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Historically, Black people and other people of color have struggled to get their pieces published. Just Us Books, a publishing company founded by Wade and Cheryl Hudson, provided a solution. The pair founded the company in October 1988, a time when taking on this feat was unheard of. Their organization is truly inspirational. The Hudsons were entrepreneurs long before the term was coined. I was given the privilege to interview and share the founders’ story.   

Interview with Wade and Cheryl Hudson

Black family reading a Just Us Books publishing
Black family reading a Just Us Books publishing

Tell me about Just Us Books. What does it mean to you?

Wade: In the beginning it was just the two of us and that’s how we got the name, Just Us Books. For others that has been interpreted as “Justice Books”. Although that wasn’t the intent, justice is applicable in what has been done. Just Us Books is about making a place in the Black community for Black stories. As the company became that place, it grew beyond being a publishing company. [Just Us Books] was becoming an institution in the Black community because we were doing what a lot of people had not done.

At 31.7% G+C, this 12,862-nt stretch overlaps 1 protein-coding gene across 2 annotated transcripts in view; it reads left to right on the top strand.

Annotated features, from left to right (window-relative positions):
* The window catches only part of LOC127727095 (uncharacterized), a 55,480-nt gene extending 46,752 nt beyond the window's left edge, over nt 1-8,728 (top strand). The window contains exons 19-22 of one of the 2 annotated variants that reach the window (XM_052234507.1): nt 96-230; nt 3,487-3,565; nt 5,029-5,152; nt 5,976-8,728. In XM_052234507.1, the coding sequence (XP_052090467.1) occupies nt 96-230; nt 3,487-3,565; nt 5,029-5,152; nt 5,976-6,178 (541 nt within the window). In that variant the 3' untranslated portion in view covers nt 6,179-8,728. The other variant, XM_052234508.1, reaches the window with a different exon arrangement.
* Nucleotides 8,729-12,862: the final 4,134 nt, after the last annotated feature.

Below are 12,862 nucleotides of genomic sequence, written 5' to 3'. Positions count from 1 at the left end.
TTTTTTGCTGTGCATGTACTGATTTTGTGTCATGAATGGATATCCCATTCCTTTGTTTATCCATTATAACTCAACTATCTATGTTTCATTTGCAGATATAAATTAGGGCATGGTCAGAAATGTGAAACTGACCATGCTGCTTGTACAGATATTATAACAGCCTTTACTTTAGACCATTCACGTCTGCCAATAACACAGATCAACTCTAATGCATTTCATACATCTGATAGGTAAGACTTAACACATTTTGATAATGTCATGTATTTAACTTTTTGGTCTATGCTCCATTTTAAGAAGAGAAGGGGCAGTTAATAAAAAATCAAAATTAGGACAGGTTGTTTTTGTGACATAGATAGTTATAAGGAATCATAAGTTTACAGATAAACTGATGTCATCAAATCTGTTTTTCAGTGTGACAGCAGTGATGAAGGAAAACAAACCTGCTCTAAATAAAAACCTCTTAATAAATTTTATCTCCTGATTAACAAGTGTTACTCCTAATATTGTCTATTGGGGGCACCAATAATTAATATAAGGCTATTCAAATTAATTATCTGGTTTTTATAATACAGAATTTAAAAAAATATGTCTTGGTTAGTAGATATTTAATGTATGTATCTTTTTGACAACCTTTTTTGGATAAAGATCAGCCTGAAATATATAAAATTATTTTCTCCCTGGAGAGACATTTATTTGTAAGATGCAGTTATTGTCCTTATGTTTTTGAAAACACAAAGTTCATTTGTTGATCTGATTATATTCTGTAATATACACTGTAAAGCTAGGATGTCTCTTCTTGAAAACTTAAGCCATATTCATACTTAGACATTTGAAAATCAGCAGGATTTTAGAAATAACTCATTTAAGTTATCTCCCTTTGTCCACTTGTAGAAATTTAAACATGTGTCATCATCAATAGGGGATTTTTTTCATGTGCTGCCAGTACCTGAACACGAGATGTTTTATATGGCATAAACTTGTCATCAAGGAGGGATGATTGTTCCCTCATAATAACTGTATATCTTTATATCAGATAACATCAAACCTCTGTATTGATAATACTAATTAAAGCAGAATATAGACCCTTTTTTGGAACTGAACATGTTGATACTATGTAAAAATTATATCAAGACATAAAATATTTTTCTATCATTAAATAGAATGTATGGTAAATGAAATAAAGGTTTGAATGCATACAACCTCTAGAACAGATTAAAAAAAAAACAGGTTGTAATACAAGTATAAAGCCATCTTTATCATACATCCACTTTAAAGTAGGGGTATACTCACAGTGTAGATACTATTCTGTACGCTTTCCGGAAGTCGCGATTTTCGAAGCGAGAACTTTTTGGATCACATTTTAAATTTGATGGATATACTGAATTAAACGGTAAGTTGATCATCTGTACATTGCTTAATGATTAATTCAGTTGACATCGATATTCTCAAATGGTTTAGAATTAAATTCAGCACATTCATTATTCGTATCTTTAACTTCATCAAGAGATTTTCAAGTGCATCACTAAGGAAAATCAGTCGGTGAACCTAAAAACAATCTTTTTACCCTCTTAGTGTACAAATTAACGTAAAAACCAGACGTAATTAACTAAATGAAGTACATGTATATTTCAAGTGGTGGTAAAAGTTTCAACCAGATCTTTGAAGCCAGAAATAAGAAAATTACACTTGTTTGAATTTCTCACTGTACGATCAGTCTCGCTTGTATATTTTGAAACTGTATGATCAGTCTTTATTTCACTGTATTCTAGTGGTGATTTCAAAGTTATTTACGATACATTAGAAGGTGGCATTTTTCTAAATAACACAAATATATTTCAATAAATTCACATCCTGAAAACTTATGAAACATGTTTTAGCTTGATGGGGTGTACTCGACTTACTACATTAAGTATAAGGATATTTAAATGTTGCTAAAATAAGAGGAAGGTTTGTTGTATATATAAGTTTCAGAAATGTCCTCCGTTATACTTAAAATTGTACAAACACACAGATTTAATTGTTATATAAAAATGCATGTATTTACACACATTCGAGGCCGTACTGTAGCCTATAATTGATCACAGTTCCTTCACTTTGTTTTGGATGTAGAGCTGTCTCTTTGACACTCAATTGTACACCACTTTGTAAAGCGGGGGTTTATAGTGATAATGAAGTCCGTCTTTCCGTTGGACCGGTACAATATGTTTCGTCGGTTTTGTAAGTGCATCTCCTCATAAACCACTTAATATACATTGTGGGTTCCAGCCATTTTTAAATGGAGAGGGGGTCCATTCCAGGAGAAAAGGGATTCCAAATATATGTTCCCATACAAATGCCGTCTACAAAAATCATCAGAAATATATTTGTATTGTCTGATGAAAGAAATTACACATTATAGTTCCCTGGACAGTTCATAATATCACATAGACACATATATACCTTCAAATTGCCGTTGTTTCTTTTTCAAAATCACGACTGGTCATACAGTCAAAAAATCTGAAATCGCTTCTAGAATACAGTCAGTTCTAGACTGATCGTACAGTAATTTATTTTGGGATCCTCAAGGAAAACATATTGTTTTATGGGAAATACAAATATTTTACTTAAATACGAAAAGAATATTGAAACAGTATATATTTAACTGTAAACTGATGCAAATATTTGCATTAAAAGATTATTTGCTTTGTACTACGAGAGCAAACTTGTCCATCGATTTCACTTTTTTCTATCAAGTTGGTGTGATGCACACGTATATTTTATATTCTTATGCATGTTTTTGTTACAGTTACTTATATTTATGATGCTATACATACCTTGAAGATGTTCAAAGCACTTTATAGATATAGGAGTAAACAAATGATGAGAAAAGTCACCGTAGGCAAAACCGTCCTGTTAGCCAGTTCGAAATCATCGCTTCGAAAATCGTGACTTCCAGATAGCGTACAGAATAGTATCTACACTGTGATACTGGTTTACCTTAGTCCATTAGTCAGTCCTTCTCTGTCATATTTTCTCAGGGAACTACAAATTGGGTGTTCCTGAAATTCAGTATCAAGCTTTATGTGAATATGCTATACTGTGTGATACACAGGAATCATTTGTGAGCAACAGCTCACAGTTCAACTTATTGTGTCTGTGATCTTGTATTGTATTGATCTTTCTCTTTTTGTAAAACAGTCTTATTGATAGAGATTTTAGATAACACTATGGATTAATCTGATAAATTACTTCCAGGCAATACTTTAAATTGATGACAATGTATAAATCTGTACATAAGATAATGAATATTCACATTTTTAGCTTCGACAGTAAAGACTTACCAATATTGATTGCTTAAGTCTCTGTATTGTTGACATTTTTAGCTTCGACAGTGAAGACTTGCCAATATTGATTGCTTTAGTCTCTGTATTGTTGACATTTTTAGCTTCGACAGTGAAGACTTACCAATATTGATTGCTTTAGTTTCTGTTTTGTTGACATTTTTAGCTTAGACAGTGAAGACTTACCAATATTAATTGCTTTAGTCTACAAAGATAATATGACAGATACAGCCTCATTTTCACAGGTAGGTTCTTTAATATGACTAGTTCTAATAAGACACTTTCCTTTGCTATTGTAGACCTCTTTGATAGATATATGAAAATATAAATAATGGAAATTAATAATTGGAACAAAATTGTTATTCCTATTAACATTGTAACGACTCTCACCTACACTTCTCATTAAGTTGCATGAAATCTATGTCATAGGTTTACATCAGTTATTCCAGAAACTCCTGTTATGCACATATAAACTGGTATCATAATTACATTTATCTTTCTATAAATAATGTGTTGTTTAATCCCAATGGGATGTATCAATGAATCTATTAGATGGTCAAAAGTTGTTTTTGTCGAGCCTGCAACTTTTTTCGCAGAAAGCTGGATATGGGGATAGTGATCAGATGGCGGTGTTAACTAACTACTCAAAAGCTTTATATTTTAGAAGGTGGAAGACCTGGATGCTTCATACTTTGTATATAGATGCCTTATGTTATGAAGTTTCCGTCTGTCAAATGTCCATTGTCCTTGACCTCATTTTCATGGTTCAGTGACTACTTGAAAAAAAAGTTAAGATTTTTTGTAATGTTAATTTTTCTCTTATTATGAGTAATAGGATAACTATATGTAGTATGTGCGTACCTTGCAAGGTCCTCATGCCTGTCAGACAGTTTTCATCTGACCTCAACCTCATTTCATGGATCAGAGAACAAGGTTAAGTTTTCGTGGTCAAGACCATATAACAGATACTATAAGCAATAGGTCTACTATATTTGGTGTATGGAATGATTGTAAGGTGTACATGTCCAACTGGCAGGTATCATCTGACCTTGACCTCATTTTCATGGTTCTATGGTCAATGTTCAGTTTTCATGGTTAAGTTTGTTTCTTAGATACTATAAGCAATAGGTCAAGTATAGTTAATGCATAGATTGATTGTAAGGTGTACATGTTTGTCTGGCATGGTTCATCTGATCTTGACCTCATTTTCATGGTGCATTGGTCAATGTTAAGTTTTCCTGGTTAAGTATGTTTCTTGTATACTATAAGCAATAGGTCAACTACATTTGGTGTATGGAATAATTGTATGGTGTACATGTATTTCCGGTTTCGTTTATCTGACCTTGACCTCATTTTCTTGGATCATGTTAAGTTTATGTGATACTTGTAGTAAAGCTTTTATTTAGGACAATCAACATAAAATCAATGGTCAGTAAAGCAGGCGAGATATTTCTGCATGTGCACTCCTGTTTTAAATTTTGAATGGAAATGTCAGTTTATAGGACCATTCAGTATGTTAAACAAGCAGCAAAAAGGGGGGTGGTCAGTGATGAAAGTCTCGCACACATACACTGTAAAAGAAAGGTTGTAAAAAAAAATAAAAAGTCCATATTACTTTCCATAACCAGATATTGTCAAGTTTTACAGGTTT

The company gives us the chance to continue the work Black people have been doing for hundreds of years. Telling their stories. Just Us Books is a platform to give those stories a wider reach.

What inspired you to start the publishing company?

Cheryl: We tried to publish with established publishing houses in New York City and were told there was no place for our work. Essentially, we were told that Black people don’t read or buy books. Inspired by the history of folks like Carter G. Woodson, we realized we had the capabilities to publish on our own. It felt like it was our livelihood to do this and share our stories.

We started by selling children’s books at daycares and that grew exponentially. Seeing how well it did for our own books, it was an epiphany to start the company for other books. Just Us Books wanted to highlight the Black experience for children and young adults from different viewpoints. It was more than just our stories that needed to be heard.

It’s a buzz word now but, would either of you consider yourself an entrepreneur?